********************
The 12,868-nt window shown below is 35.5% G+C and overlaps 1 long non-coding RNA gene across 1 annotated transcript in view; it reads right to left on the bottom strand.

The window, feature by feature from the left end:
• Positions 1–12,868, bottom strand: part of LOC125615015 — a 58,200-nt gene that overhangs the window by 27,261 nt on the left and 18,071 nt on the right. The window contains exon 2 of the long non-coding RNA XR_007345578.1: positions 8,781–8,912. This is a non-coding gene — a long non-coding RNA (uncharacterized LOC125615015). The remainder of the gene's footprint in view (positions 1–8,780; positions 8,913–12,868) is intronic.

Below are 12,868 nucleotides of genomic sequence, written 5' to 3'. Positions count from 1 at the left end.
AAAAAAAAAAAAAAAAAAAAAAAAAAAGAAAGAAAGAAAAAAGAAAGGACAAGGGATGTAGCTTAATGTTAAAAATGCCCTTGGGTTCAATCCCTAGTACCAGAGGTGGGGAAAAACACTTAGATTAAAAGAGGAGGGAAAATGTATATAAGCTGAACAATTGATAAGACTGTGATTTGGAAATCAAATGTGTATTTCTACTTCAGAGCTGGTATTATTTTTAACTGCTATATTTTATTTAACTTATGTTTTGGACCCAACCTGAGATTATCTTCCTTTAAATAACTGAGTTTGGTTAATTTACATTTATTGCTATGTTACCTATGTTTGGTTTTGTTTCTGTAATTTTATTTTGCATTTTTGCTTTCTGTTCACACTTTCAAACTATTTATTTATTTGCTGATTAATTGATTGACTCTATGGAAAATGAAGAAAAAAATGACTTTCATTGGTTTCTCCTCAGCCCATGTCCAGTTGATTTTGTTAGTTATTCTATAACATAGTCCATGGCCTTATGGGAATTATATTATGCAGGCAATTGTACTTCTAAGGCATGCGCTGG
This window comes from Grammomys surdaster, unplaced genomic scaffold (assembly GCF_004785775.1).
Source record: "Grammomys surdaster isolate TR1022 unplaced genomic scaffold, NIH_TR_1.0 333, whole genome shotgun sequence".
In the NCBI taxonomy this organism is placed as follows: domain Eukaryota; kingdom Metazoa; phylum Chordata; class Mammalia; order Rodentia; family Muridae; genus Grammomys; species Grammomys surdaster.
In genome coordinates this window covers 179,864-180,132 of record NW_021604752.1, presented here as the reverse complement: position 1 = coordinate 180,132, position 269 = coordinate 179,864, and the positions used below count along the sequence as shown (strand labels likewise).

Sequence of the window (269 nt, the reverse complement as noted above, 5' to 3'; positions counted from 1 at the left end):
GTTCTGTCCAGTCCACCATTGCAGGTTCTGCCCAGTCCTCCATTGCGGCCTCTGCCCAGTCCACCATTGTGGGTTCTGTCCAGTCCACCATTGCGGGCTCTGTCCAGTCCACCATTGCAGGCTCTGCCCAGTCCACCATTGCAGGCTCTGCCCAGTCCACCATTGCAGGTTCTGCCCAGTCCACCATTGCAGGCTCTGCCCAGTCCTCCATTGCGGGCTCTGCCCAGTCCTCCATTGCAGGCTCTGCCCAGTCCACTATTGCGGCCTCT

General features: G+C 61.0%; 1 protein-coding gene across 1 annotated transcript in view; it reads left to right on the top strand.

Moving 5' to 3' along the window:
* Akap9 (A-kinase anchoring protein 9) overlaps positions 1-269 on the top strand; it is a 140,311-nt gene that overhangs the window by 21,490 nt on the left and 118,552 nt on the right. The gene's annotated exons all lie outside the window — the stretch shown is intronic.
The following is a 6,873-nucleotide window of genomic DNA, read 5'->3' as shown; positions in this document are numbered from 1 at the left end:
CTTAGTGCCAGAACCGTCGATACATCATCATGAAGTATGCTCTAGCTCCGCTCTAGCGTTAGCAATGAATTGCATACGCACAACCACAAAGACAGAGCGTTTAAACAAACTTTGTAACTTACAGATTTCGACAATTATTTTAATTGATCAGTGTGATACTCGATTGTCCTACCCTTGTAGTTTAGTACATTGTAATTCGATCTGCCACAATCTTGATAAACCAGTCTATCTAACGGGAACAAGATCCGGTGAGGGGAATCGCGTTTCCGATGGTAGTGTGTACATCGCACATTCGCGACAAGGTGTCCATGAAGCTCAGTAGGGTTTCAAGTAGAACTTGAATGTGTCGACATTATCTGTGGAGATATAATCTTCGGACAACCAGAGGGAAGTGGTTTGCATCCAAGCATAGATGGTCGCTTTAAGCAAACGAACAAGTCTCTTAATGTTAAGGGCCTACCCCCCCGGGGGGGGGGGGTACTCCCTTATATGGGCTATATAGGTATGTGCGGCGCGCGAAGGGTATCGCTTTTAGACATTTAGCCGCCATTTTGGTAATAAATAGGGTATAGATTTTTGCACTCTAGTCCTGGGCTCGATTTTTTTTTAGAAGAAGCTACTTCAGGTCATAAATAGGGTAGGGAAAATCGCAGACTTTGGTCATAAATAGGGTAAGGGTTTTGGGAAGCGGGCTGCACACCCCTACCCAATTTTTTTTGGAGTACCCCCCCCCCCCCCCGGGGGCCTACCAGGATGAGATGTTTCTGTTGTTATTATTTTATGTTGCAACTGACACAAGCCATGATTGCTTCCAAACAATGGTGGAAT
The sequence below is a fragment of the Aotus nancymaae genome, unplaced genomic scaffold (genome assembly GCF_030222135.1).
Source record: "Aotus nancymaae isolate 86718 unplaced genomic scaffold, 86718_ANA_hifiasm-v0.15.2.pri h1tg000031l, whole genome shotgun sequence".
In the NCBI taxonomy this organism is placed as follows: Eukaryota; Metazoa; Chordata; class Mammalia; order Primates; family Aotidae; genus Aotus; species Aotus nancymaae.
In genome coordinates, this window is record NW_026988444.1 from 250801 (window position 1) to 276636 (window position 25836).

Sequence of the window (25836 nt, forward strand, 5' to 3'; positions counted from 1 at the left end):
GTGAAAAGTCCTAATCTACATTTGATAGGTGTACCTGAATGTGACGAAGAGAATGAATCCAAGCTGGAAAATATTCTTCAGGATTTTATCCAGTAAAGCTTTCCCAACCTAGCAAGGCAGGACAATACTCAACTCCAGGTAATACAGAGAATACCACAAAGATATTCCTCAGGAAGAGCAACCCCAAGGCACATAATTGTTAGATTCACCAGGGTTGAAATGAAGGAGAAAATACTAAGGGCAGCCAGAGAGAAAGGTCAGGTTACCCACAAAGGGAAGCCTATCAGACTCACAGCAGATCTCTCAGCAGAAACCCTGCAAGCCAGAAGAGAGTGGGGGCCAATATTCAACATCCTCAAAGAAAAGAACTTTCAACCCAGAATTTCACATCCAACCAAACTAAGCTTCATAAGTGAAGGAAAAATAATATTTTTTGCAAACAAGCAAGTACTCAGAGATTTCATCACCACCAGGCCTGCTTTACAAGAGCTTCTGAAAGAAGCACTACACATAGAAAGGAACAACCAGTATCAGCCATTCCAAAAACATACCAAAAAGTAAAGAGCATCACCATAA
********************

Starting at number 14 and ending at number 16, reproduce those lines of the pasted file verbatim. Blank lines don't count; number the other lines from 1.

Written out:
* Akap9 (A-kinase anchoring protein 9) overlaps positions 1-269 on the top strand; it is a 140,311-nt gene that overhangs the window by 21,490 nt on the left and 118,552 nt on the right. The gene's annotated exons all lie outside the window — the stretch shown is intronic.
The following is a 6,873-nucleotide window of genomic DNA, read 5'->3' as shown; positions in this document are numbered from 1 at the left end:
CTTAGTGCCAGAACCGTCGATACATCATCATGAAGTATGCTCTAGCTCCGCTCTAGCGTTAGCAATGAATTGCATACGCACAACCACAAAGACAGAGCGTTTAAACAAACTTTGTAACTTACAGATTTCGACAATTATTTTAATTGATCAGTGTGATACTCGATTGTCCTACCCTTGTAGTTTAGTACATTGTAATTCGATCTGCCACAATCTTGATAAACCAGTCTATCTAACGGGAACAAGATCCGGTGAGGGGAATCGCGTTTCCGATGGTAGTGTGTACATCGCACATTCGCGACAAGGTGTCCATGAAGCTCAGTAGGGTTTCAAGTAGAACTTGAATGTGTCGACATTATCTGTGGAGATATAATCTTCGGACAACCAGAGGGAAGTGGTTTGCATCCAAGCATAGATGGTCGCTTTAAGCAAACGAACAAGTCTCTTAATGTTAAGGGCCTACCCCCCCGGGGGGGGGGGGTACTCCCTTATATGGGCTATATAGGTATGTGCGGCGCGCGAAGGGTATCGCTTTTAGACATTTAGCCGCCATTTTGGTAATAAATAGGGTATAGATTTTTGCACTCTAGTCCTGGGCTCGATTTTTTTTTAGAAGAAGCTACTTCAGGTCATAAATAGGGTAGGGAAAATCGCAGACTTTGGTCATAAATAGGGTAAGGGTTTTGGGAAGCGGGCTGCACACCCCTACCCAATTTTTTTTGGAGTACCCCCCCCCCCCCCCGGGGGCCTACCAGGATGAGATGTTTCTGTTGTTATTATTTTATGTTGCAACTGACACAAGCCATGATTGCTTCCAAACAATGGTGGAAT